W&L School of Law Professor Tim Jost and Dr. David Longworth of the Cleveland Clinic will speak on the on the Affordable Care Act and poverty at the third annual SHECP symposium on Tuesday, Aug. 5 at the Center for Leadership and Ethics at the Virginia Military Institute. Jost’s talk entitled “The Affordable Care Act and Low-Income Americans” will begin at 8:50 a.m. followed by Longworth’s talk that will focus on implications for care delivery. An exchange and discussion between the two will take place at 11:05 a.m. following by a question-and-answer session. The symposium is to inform faculty, staff, and students about teaching about poverty in undergraduate and professional education. The lectures are open to the public.
Tim Jost holds the Robert L. Willett Family Professorship of Law at the Washington and Lee University School of Law. He is a coauthor of a casebook, Health Law, used widely throughout the United States in teaching health law and now in its seventh edition. He has written numerous monographs on legal issues in health care reform for national organizations and blogs regularly for Health Affairs, where he is a contributing editor, on regulatory issues. Jost is much in demand to speak about the Affordable Care Act and healthcare with at least eight presentations in the summer of 2014. The national news media turns frequently to Jost for commentary on healthcare reform, and he is especially interested in its impact on poverty and low-income Americans.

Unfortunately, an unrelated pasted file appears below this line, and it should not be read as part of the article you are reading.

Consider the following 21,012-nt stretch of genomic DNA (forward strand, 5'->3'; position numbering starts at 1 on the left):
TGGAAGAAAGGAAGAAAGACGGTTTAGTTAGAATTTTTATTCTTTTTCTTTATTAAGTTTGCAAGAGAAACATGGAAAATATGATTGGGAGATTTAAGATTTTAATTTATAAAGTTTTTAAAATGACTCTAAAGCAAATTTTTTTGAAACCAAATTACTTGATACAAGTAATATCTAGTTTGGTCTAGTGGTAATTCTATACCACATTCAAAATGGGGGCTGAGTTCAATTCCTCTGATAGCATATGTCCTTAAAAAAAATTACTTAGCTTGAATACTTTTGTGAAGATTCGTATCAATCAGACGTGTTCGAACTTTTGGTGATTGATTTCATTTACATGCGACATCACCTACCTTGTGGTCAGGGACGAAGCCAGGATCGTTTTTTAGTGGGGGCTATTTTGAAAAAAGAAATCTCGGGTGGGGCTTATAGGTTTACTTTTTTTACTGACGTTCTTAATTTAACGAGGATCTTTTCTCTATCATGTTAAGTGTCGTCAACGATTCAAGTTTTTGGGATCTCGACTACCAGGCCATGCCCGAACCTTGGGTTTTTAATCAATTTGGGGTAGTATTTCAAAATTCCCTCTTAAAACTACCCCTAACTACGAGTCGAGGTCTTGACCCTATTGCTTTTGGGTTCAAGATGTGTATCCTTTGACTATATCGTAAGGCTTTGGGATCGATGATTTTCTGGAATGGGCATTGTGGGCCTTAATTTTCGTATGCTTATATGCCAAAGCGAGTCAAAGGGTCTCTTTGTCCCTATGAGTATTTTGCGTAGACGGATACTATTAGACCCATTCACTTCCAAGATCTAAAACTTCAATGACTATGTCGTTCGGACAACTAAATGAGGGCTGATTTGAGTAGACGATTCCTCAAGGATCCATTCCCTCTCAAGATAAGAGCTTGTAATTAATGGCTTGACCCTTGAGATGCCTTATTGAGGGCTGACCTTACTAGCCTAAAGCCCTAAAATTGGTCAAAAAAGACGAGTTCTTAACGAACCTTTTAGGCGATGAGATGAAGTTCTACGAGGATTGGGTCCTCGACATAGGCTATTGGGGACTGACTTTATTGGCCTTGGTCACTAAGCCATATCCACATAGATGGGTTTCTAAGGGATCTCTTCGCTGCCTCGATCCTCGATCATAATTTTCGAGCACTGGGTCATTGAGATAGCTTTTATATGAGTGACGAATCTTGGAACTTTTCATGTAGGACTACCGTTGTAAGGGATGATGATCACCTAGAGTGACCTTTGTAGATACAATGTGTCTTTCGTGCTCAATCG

A consumer representative to the National Association of Insurance Commissioners and a member of the Institute of Medicine, Jost holds a B.A. from the University of California at Santa Cruz and a J.D. from the University of Chicago Law School, where he graduated cum laude and is a member of the Order of the Coif.
Dr. David Longworth
Dr. David Longworth
David Longworth is chair of the Medicine Institute at Cleveland Clinic and associate chief of staff for Clinical Integration Development. In the latter role, he leads the Clinic’s value-based care initiative.
Longworth received his undergraduate degree from Williams College and his medical degree from Weill Cornell University Medical College. He completed training in internal medicine at the University of California in San Francisco, followed by fellowship training in infectious diseases at Harvard Medical School and Brigham and Women’s and Beth Israel hospitals.
A specialist in infectious diseases, Longworth joined the Cleveland Clinic in 1986 as a staff physician in the Department of Infectious Diseases, which he chaired from 1992 to 2002. He subsequently moved to Baystate Medical Center, the western campus of Tufts University School of Medicine, where he served as chair of the Department of Medicine and as professor and deputy chair of the Department of Medicine at Tufts University School of Medicine. He returned to the Cleveland Clinic as chair of the Medicine Institute in 2011.
Longworth brings to the symposium a deep knowledge of healthcare policy, especially the Affordable Care Act in relation to the quality of providing for the overall health of indigent patients and their families. He is exceptionally well qualified to speak about “The Affordable Care Act and Low-Income Americans: Implications for Care Delivery.”